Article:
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A Toxics-Free Future


Lead Content of Paints in Sri Lanka

The Centre for Environmental Justice (CEJ) first started working on Lead (Pb) paint elimination back in 2009. Ever since, CEJ engaged in advocacy, research, awareness and campaigning in order to make the Sri Lankan paint market lead safe. The purpose of this study was to monitor whether decorative paints with high lead levels are still being sold in Sri Lanka eight years after government restrictions were imposed in 2013.

Key findings of the new study show that most paints have been reformulated to eliminate lead additives but higher lead levels were found in some lacquers and anti-corrosion paints used for metal surfaces. Out of the total of 37 paint samples tested, 14% contained lead at concentrations in excess of 90 ppm (the standard in Bangladesh, Nepal, U.S., Canada and many other countries). Out of the total, 97% of the samples contained lead concentrations below 600 ppm, the legal standard for lead concentration in enamel and floor paints permitted to be sold within Sri Lanka.

The study included 25 paint manufacturers altogether and 20 of them were belonging to Small and Medium paint Manufacturers (SMEs). The results show that 16 out of 20 brands belonging to by SMEs were detected for lead concentration below 90 ppm.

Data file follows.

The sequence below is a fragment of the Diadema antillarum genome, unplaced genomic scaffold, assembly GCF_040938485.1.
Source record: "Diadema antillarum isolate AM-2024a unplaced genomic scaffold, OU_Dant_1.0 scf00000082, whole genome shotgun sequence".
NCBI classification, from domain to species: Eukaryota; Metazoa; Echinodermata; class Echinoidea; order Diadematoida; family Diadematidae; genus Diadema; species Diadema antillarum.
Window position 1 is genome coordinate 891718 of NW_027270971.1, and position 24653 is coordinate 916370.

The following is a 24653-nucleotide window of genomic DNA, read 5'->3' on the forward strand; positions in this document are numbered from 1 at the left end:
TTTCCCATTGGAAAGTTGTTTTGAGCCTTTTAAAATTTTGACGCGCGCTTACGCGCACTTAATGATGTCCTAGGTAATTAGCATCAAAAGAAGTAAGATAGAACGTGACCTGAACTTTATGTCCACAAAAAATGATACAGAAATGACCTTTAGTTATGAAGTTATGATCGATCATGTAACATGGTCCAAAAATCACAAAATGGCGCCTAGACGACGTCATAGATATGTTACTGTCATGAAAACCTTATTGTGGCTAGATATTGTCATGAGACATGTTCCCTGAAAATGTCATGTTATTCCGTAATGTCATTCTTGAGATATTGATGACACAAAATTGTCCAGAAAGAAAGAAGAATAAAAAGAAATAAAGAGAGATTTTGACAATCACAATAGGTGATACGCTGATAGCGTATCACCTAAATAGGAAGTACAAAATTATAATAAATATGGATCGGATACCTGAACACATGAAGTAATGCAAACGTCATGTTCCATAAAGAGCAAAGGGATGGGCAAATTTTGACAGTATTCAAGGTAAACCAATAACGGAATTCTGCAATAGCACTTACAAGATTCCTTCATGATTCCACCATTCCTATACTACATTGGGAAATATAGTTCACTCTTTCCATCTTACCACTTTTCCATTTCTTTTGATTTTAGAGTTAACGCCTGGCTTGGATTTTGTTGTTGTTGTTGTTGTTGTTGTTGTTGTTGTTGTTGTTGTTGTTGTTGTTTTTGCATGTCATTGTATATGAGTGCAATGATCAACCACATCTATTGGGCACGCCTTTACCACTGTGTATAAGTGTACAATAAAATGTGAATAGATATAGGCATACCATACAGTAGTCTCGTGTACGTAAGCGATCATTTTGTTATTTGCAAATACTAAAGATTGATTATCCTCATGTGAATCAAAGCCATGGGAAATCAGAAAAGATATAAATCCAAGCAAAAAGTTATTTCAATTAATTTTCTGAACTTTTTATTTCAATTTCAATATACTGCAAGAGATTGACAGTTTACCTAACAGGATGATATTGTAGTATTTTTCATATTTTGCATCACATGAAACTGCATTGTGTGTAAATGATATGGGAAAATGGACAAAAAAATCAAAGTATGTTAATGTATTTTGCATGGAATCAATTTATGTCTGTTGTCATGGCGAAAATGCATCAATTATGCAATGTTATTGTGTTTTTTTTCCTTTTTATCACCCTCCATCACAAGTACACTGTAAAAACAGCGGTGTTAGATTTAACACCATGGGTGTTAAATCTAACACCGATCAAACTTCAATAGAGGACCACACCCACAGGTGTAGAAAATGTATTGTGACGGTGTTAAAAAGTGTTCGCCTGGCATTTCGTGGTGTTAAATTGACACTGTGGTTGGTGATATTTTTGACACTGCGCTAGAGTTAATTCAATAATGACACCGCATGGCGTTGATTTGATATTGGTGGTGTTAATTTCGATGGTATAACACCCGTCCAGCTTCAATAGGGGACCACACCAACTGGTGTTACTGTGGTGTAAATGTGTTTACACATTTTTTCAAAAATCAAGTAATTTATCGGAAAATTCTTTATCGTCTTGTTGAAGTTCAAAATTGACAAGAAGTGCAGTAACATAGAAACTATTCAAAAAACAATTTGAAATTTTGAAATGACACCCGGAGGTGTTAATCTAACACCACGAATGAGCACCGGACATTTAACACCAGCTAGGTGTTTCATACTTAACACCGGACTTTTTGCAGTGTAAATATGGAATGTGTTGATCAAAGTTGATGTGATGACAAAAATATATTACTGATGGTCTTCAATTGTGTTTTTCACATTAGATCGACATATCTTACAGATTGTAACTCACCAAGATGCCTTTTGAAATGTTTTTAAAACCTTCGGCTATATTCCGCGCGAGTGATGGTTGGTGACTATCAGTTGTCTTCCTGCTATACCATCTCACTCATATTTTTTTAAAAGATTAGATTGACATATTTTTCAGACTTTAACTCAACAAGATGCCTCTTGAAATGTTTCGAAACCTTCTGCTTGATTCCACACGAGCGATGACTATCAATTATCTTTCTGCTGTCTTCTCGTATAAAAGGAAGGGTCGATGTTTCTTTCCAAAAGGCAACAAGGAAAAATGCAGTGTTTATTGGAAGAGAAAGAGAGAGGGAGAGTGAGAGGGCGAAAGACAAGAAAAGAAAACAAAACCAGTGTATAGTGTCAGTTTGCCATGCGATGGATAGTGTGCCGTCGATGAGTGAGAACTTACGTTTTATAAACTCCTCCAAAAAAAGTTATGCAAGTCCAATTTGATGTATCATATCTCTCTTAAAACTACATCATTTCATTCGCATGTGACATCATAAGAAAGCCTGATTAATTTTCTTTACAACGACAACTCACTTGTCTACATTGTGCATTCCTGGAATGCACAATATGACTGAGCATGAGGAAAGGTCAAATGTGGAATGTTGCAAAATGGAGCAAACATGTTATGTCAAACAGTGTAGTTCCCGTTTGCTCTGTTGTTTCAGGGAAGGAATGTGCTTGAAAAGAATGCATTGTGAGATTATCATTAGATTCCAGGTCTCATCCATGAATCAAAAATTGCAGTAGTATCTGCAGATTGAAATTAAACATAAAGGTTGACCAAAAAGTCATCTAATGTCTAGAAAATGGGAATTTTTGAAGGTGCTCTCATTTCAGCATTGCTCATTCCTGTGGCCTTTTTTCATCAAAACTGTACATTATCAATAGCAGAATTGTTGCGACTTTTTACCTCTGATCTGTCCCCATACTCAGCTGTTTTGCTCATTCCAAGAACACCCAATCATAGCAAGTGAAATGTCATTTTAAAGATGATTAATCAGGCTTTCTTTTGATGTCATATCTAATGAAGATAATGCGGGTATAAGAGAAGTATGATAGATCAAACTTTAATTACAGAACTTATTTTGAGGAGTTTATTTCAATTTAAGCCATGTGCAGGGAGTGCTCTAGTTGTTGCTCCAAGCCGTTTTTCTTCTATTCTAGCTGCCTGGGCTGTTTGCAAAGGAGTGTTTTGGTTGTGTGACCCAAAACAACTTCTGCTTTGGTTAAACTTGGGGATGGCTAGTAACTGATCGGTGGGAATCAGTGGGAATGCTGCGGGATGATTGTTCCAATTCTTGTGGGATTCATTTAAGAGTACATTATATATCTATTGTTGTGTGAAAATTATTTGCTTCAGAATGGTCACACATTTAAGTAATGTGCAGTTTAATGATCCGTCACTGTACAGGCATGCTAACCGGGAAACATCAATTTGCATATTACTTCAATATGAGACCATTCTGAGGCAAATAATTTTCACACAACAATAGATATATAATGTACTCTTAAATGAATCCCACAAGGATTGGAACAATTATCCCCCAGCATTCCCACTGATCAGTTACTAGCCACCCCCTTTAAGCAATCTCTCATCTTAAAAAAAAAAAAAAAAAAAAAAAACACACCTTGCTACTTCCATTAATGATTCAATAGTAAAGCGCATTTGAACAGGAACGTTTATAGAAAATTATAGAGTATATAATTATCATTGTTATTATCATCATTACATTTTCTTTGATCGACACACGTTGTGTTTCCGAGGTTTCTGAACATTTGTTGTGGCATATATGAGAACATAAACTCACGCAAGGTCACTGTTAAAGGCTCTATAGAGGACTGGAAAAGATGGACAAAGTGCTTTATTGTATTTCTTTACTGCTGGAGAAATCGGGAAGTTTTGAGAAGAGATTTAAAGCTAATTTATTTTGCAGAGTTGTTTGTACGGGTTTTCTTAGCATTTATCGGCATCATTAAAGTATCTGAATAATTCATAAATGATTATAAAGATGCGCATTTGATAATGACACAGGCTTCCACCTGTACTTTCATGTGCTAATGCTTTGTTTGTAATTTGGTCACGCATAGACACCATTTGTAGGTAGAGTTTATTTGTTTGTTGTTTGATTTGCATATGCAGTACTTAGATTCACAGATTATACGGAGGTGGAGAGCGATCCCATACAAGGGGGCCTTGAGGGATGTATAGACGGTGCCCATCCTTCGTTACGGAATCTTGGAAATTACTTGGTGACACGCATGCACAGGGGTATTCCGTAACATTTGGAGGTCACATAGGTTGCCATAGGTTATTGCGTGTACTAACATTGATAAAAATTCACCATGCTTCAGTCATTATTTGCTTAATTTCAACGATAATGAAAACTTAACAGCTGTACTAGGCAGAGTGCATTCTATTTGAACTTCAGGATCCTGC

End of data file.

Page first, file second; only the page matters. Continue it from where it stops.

Another independent study conducted by researchers at the University of Colombo published in 2021, using samples collected between November 2014 to April 2015, showed that 22% of the 36 enamel paints tested exceeded 90 ppm lead and 5% of the samples exceeded 600 ppm lead. The study also demonstrated that lead chromate pigments were still used in Sri Lanka after the lead paint restrictions came into place.

These finding suggests that Sri Lanka should update the lead paint standard to a limit of 90 ppm in coordination with other countries as per guidance from the United Nations Global Alliance to Eliminate Lead Paint (GAELP). The current standard restricts the use of lead in specific applications but should be revised to cover all types of paints, coatings, ceramic glazes, and inks. In addition, given the continued use of lead chromate in paints, it should be a priority to ban the import, export, manufacture and use of these carcinogenic pigments as the European Union has already done.

These findings highlight the significant achievement of the efforts of the Centre for Environmental Justice to eliminate lead paint through this ongoing campaign.

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